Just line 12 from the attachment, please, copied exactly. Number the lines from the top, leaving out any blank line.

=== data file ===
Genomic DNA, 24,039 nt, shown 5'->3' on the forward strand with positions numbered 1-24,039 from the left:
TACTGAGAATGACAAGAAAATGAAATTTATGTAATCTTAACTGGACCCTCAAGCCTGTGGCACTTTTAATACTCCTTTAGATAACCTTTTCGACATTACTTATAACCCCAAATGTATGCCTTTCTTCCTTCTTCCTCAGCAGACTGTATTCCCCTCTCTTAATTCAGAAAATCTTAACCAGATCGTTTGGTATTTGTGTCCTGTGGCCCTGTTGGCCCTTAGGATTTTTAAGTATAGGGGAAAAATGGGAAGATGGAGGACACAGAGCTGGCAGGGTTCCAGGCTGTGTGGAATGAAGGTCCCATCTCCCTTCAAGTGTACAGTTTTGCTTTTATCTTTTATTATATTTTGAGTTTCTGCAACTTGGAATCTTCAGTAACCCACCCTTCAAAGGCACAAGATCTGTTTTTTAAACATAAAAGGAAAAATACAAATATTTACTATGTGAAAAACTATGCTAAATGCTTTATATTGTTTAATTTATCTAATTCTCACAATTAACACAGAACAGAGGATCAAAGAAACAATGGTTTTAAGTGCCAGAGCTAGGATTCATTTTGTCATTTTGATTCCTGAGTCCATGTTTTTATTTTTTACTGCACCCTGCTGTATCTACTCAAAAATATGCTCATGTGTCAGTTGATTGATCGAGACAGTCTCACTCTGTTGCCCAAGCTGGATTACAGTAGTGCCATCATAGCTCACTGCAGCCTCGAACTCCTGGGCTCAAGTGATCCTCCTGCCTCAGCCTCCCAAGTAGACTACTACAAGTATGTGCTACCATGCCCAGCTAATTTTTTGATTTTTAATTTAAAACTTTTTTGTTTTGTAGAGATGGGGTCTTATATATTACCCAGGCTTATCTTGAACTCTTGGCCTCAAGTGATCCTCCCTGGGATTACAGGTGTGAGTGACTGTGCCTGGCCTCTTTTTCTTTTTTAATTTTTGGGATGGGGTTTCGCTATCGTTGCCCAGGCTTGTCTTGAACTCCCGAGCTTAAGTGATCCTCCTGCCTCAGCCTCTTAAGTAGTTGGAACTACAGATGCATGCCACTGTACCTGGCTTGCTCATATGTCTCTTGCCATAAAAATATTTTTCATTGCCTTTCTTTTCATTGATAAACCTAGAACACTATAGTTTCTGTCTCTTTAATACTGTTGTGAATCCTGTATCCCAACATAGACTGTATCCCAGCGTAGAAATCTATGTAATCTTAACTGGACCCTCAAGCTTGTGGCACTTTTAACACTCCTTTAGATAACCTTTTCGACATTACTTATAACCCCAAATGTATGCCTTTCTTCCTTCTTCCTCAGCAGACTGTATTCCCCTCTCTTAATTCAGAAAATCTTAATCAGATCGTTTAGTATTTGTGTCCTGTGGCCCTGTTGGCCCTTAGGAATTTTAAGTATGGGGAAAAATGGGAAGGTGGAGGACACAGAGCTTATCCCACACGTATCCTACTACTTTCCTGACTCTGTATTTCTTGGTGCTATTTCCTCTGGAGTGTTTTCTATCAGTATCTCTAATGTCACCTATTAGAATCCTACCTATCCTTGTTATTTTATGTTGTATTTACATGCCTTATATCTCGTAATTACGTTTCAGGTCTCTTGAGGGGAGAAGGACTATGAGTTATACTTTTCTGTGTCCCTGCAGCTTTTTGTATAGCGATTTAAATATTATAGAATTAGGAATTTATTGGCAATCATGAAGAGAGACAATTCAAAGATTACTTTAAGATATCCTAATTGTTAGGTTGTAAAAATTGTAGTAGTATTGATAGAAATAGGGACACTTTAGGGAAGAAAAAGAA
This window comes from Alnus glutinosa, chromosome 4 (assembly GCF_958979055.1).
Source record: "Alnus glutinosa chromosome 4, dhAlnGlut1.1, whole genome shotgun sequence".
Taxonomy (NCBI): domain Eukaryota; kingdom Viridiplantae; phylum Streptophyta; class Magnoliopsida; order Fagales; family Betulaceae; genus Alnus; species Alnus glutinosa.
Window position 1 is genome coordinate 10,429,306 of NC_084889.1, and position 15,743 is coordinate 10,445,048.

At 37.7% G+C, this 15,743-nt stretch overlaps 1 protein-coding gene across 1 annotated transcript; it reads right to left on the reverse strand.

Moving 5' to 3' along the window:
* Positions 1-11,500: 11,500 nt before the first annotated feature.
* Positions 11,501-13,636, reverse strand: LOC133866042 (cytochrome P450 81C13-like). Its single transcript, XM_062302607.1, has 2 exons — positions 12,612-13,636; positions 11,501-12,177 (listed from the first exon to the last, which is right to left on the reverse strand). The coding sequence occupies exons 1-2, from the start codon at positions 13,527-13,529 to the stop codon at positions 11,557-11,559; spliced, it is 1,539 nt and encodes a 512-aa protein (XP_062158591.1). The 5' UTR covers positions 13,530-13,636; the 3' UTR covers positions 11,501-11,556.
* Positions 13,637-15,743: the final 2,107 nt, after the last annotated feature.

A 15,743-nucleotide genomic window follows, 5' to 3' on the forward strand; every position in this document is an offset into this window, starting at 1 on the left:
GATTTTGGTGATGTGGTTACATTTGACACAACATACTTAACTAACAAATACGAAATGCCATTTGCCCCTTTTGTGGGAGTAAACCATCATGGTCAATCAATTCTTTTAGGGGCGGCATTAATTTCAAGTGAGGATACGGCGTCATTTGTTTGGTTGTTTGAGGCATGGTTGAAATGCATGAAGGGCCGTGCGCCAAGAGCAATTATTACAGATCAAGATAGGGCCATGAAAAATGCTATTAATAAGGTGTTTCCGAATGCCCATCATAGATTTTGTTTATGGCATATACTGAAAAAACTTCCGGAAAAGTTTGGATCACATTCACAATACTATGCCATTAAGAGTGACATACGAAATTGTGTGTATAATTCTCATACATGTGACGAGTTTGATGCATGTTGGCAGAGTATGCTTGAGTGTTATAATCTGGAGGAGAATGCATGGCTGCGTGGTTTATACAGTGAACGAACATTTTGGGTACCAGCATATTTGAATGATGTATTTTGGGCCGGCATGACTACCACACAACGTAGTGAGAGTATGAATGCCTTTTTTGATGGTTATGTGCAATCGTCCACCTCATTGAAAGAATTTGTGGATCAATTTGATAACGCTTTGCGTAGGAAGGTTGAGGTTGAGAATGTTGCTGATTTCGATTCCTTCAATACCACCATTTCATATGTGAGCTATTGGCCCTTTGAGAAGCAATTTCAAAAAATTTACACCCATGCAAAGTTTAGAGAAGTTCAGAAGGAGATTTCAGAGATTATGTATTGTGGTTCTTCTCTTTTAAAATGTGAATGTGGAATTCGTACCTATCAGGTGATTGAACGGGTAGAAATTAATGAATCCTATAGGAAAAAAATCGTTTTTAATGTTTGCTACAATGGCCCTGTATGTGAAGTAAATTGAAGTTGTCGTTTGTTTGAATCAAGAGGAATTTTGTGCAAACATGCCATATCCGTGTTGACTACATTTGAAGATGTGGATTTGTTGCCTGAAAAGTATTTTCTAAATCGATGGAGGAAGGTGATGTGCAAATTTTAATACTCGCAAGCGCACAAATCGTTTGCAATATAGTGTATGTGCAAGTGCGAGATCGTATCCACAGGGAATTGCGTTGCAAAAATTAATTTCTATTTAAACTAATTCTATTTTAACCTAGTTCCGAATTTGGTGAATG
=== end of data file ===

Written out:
A 15,743-nucleotide genomic window follows, 5' to 3' on the forward strand; every position in this document is an offset into this window, starting at 1 on the left: